Preterm birth can cause many health problems in preemies, but recently it was found that no matter were the premature child is born, they have a higher risk of mortality or disability according to six global studies. Comparing boys to girls when born premature, studies have also found that girls seem to have the upper hand. Girl preemies develop faster in the womb than boys, as their lungs and other major organs are more than likely to be further developed. Even more disturbing is that the preterm birth rates for boys is 14 percent higher than girls before 37 weeks in these recent studies.
Women that are pregnant with boys seem to have several more health problems, such as placental complications and pre-eclampsia (which involves high-blood pressure difficulties) that causes a high rate of preterm birth in boys. The preemies can have some serious health concerns that include long-term disabilities, leading to learning problems, motor problems, deafness, blindness and sometimes cerebral palsy. The preterm birth rate is improving in the United States, but remain behind with much higher rates compared to other industrialized nations.
The United States may be lower in preterm birth rates, but overall we get a grade of ‘C’ from recent research. In 2012, the preterm birth rate lowered to 11.5; this drop makes it an all time low over the past 15 years. The preemie birth rate has actually dropped to 10 percent since reports from 1998. Some states received A grades for lower preterm births, such as Main, Alaska, New Hampshire, California, Vermont and Oregon. The states that received a failing grade were Louisiana, Alabama and Mississippi. Statistics show that Vermont had the lowest preterm birth rate, while Mississippi had the all time failing rate. 35 states and Washington have lowered smoking issues within pregnant women that can lead to further premature births.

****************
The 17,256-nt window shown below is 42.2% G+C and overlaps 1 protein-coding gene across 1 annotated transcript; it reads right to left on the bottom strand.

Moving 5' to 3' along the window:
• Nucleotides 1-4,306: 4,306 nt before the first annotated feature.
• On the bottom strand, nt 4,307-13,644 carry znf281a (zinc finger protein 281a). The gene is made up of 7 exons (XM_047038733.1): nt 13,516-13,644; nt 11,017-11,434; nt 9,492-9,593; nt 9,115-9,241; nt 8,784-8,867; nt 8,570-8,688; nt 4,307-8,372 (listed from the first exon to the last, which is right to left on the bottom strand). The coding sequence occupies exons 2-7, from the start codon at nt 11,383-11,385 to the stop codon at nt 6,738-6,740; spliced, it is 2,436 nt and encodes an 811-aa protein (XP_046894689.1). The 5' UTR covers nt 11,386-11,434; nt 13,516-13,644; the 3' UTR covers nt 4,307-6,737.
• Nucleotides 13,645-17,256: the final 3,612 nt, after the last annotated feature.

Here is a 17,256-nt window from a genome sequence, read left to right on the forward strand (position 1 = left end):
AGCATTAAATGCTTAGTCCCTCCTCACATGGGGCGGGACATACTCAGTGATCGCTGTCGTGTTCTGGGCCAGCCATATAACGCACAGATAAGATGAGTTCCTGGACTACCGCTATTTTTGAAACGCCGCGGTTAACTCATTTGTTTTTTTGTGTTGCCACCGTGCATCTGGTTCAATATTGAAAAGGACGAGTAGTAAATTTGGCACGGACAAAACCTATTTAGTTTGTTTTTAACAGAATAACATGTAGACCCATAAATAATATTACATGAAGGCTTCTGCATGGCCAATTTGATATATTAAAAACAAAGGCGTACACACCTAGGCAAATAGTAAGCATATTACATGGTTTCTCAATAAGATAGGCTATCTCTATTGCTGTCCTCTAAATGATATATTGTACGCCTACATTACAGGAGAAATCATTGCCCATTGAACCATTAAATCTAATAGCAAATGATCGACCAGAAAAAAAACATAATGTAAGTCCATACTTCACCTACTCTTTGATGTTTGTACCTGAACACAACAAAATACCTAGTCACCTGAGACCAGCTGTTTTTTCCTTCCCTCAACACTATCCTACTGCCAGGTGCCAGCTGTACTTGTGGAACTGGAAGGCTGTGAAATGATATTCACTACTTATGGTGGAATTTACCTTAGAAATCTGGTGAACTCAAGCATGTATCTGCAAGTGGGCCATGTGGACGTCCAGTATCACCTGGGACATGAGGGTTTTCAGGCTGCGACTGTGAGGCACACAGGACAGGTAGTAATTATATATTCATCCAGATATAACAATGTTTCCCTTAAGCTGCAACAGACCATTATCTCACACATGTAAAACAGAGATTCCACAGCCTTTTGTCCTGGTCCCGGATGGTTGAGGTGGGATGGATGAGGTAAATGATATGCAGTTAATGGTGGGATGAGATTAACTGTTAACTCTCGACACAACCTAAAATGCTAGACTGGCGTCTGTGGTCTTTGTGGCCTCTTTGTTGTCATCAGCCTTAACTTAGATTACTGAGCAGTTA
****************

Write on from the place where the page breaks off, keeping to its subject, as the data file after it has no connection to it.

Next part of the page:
What improvements are being used to lower the rate of preterm births? For one thing, educating mothers on the dangers of smoking during pregnancy is an obvious one. It is with high hopes the new Affordable Care Act will extend more health insurance coverage to prevent babies from being born too early. The March of Dimes seems to have high expectations and predicts another two percent drop next year as well.
Another important step that the U.S. Senate has put into play is the passage of a bill that helps to reduce infant deaths and disabilities by making research, education and intervention more readily available. The U.S. Senate claims this new bill will help save lives from premature birth and deaths due to complications. The bill, called The Preemie Bill, helps to put a stronger spotlight on premature births. Sadly, it remains the leading cause of death among newborns. The preemie bill has many organizations who support newborns and preemie births including the March of Dimes, The American Academy of Pediatrics and many agencies. The bill was passed with two additional provisions; one is to encourage more research into pediatrics and the other is to help fund for the care of chimpanzees owned with the Chimp Act at the National Institutes of Health.
By Tina Elliott